In a new report, Professor Johanne Sundby from Kilden genderresearch.no has argued that more knowledge is required to better understand women’s health.
The report entitled ‘Hva vet vi om kvinners helse?’ (‘What do we know about women’s health?’) is the result of the pilot project Kvinnehelseportalen.no (‘Women’s health portal’), and sheds light on some questions such as:
- Are women more ill than men are?
- Are women affected by other types of diseases? and
- Is women’s health subject to fewer studies?
Anne Winsnes Rødland, an advisor at Kilden genderresearch.no and the author behind the report, said: “The aim of the report is to create a foundation for an online portal that documents and communicates Norwegian research on women’s health and health-related gender differences.”
“By gathering and disseminating research-based knowledge and drawing attention to the knowledge gaps, such a portal may contribute to ensuring an equal health service for both men and women.”
”Women’s bodies are different than men’s. We need more knowledge to better understand women’s health,” Sundby added.
In 2003, the Norwegian government created a women’s health strategy and initiated several measures. Among other things, a centre for women’s medical research was established at Oslo University Hospital, and new guidelines were drawn for including both genders in research.
Understanding women’s health
According to Sundby, there are nevertheless major knowledge gaps, and several areas related to women’s health do not receive sufficient attention.
”In addition to the fact that knowledge about women’s health needs to be based medically on women’s physiology, we need to look at women’s place in society and know more about how women’s lives affect their health,” she said.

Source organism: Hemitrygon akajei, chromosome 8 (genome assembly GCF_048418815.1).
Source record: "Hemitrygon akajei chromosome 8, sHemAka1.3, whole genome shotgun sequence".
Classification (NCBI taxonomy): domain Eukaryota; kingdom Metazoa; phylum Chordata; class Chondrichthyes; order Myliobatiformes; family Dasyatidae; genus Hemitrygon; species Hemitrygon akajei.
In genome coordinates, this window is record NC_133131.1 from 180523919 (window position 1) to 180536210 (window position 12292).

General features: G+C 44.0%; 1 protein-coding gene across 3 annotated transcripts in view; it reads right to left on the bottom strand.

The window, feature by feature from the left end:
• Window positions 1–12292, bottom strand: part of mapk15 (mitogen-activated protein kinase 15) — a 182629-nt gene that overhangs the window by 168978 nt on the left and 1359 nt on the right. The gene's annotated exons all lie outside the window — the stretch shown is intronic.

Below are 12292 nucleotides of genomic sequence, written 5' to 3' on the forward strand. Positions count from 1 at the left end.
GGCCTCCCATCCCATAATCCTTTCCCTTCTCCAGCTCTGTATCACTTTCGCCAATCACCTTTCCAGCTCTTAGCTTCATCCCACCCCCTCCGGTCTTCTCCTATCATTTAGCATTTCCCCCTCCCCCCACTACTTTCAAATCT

According to Sundby, it is important that we not only look at gender as a variable, but that research is conducted on women and men separately.
She explained: “Many research topics are not addressed with gender perspectives although they are highly gendered. There is no use in doing research on both women and men unless gender is addressed as a factor that has significance for the result.
”For instance, mortality among motor cyclists is a gendered problem, as almost everyone who dies in such accidents are men. In order to understand why this is the case, it is not sufficient that women are part of the data selection. We also need to examine the differences between men and women that may explain this statistics.”
Sundby is also interested in how social class differences may have consequences for people’s health. She said: “We see systematic differences in health between women and men, but also between minority women and Norwegian women, for example. This shows that the way we live affects our health.”
Siri Vangen, a medical practitioner, leader of the National Competence Service for Women’s Health at Oslo University Hospital, adjunct professor at University of Oslo, and part of the resource group for the women’s health report, added: “The report is important because it summarises and makes visible the fact that there is now a significant amount of knowledge on women’s health. It contributes to making this knowledge easily accessible to all potential user groups.”
She concluded: “Typical women’s diseases have previously had relatively low status, but this has changed. What used to be barriers have now been broken and turned into new opportunities.”